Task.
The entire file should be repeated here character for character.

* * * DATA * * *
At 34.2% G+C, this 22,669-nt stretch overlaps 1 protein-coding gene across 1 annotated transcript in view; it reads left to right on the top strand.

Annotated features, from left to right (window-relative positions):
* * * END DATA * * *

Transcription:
At 34.2% G+C, this 22,669-nt stretch overlaps 1 protein-coding gene across 1 annotated transcript in view; it reads left to right on the top strand.

Annotated features, from left to right (window-relative positions):